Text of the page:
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Very good and rather underrated - 87%

MaDTransilvanian, February 10th, 2010

It’s often argued that the early 2000’s, more specifically the period between 2000 and 2003, caught Marduk at what could almost be described as the band’s creative stagnation period, when they “got comfortable” with themselves after the release of the rather one-dimensional and creatively poor (by their standards) Panzer Division Marduk, an album which, if it did anything at all, created a nearly unshakable stereotype sound for the band to the eyes of most outsiders. While this period truly is the least innovative of the band’s career on certain aspects, World Funeral, which is sometimes seen as the tired last chapter of the Legion era, is a highly underrated beast of modern, well-produced and aggressive black metal.

First of all, this album blows its two predecessors out of the water by its exemplary variation, sound, and sheer quality. Unlike on Panzer Division Marduk, nearly no two tracks sound alike here, and they range from mind-numbingly fast tracks like the opener With Satan and Victorious Weapons, the title track and the unique Night of the Long Knives (with its highly melodic second half), to some of Marduk’s slowest songs ever, instant classics like Bleached Bones, To the Death’s Head True and Castrum Doloris.

The album starts off with a ten-second intro consisting of a short sample from the excellent medieval-themed film, The Name Of The Rose, giving a good idea of what this album consists of in terms of ideas: Satan, how he inspires some people and a general atmosphere of evil, death, war and gratuitous violence, nothing exactly new for Marduk. First of all, the production needs to be mentioned because it’s extremely clean. Such an approach might not exactly suit black metal in general, but it does work well for Marduk’s own brand of militaristic, often fast-paced black metal and, weirdly enough, gives this album a rather unique sound, being so polished and loud, which is one of Peter Tägtgren’s production trademarks at Abyss Studios.

The clean production allows every instrument to be heard perfectly. Morgan doesn’t disappoint on this album, with a much more original and intelligent approach to his guitar work than on the previous couple of efforts: the riffs are still the tremolo stuff he’s used to doing, but they’re actually highly varied and distinguishable here, unlike on a select few other, previously mentioned Marduk productions. In terms of drumming, Emil Dragutinovic is a highly talented man: his work, combined with the excellent production job, makes the drums sound vastly better then his predecessor Fredrik Andersson’s last few jobs with the band. I’m afraid to say that Andersson was the one member whose talents seemed to wane as the band entered the new millennium, not Legion as is often claimed. Speaking of him, his vocals here are great. He doesn’t sound tired at all, in fact his traditional trademark sound is at its most recognizable here. He may not be as good as on the classic Nightwing, but he was certainly still a competitive vocalist on the eve of his replacement by Mortuus.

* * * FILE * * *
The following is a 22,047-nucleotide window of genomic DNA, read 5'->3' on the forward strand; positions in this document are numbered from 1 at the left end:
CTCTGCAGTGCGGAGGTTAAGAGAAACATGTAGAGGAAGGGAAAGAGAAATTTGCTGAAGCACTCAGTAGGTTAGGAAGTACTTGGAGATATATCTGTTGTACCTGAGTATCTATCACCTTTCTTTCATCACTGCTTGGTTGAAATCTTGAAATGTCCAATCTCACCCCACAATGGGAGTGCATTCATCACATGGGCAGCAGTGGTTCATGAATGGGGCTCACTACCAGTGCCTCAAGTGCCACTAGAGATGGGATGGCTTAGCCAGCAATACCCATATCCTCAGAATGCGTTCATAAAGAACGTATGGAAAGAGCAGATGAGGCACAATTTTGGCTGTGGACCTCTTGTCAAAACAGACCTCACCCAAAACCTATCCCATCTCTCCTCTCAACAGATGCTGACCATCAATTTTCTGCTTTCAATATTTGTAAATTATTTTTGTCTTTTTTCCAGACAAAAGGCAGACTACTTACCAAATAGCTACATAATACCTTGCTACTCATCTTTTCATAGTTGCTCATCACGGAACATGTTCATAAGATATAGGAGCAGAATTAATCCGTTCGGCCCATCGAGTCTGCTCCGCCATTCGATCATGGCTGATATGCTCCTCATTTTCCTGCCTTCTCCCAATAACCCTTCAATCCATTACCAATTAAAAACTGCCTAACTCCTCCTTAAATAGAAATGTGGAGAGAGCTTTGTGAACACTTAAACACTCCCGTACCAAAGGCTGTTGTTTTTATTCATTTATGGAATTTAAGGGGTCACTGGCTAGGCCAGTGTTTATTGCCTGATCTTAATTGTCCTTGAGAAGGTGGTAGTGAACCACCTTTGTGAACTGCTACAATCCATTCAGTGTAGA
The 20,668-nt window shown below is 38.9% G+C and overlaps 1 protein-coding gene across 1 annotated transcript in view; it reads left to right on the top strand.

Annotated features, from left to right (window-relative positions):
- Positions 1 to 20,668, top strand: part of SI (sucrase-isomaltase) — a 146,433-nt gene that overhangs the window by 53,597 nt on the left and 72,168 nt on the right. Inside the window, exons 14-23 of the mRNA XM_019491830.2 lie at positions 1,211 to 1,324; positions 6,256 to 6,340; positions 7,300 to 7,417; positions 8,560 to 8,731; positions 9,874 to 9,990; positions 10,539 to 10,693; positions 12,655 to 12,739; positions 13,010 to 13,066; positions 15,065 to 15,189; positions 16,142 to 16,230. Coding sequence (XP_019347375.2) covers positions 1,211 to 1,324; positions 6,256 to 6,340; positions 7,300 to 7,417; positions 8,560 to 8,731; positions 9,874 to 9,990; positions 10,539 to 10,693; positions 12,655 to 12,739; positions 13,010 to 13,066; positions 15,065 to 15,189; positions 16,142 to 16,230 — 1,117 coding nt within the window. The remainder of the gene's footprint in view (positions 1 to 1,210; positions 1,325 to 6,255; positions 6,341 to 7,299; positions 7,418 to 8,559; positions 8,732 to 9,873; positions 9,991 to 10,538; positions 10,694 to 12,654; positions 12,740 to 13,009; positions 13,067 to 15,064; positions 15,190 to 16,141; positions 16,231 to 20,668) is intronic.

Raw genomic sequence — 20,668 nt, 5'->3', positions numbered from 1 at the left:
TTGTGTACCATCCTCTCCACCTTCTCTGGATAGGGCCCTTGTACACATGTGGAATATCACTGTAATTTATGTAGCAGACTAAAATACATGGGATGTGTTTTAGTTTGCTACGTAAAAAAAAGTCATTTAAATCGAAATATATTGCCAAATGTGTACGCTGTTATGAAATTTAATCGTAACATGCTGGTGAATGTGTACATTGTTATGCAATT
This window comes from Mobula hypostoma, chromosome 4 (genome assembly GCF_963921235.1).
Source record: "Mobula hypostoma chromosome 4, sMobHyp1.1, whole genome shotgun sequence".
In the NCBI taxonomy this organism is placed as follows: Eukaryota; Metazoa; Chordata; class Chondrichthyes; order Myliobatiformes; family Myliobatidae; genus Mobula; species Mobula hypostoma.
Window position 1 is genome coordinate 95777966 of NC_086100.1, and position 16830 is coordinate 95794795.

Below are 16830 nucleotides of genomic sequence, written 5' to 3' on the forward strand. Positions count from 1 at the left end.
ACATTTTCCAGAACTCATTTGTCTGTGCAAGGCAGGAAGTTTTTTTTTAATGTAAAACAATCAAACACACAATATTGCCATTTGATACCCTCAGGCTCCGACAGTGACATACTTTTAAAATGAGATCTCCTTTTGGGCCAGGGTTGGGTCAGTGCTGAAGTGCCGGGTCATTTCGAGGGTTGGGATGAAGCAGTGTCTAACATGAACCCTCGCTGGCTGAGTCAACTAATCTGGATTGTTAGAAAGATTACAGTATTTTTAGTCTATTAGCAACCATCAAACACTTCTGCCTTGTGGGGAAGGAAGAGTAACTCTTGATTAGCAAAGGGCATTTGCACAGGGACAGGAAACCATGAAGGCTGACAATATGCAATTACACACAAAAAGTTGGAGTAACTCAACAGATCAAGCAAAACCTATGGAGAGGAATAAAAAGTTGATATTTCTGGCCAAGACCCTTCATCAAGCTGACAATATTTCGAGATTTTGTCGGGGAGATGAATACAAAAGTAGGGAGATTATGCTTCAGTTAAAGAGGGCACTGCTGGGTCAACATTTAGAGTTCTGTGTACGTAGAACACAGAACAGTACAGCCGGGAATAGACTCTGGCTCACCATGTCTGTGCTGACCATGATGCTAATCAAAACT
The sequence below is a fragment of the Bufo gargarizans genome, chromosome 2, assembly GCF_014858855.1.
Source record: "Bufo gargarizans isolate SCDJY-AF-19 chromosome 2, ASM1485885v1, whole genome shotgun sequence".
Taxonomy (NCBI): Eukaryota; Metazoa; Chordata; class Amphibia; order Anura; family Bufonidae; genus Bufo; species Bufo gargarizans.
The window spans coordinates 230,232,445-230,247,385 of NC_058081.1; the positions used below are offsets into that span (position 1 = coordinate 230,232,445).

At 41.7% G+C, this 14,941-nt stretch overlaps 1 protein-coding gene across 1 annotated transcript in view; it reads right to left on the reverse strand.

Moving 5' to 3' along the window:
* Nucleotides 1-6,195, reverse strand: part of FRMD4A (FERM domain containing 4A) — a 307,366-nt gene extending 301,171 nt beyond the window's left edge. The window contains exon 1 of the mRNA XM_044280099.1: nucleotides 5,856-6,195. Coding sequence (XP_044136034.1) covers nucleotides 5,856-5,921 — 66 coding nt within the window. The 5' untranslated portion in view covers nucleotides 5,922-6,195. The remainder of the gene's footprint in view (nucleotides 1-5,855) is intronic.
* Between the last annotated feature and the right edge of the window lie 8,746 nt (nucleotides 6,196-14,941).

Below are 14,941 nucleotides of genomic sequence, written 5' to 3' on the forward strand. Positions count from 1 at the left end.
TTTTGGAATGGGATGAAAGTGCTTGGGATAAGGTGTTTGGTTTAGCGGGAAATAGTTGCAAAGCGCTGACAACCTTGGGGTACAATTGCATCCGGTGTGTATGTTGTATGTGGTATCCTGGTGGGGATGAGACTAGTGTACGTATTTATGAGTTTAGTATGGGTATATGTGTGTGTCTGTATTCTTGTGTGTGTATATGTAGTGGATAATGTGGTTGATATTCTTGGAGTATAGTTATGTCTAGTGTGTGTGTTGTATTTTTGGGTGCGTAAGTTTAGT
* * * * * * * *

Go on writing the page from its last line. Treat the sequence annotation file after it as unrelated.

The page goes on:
Almost every track here is notable in some way. The opener’s a good way to begin the album, aggressive and whatnot, providing a good clue as to what’s coming, while Bleached Bones immediately gives the other side of the story, a slow-paced song about necrophilia where Legion’s vocals truly shine. Cloven Hoof is a unique fast-paced track which is heavily dependent on its irregular and memorable drum work, while To the Death Head’s True is almost doom-like in its slowness, depending very little on the classic Marduk instrumentals in favour of a style resembling those near-ambient slow tracks the band sometimes makes, like the album’s own instrumental, Blackcrowned, which became de de facto Marduk intro at all live shows. Castrum Doloris is also a notable track in that it’s almost solely based on Legion’s ability to carry to song forward with his vocals, doing a very good job at it. This is one of those songs one can find stuck in one’s mind for days on end after a good listen of the album. Finally, there’s Marduk’s only single: Hearse. This track was well chosen and has everything needed for a good Marduk song: aggressive, well, everything, great epic vocals by Legion and variation: the riffs are highly memorable, especially during the slower midsection and latter half of the song, which is followed by some of Legion’s lowest growls in his entire career (with Marduk) mixed with some bizarre altered vocals near the end, which are used to great effect in enhancing the atmosphere of morbidity and death.

World Funeral is a very good Marduk album. It’s certainly not the very best due to one or two redundant songs, losing out to quite a few of the band's other albums, but is generally an excellent representation of the band’s overall sound and definitely a worthy piece of work. It’s a good way for Legion to end his illustrious association with the band, being one of the highlights of his career, even though the entire band has something great to offer here.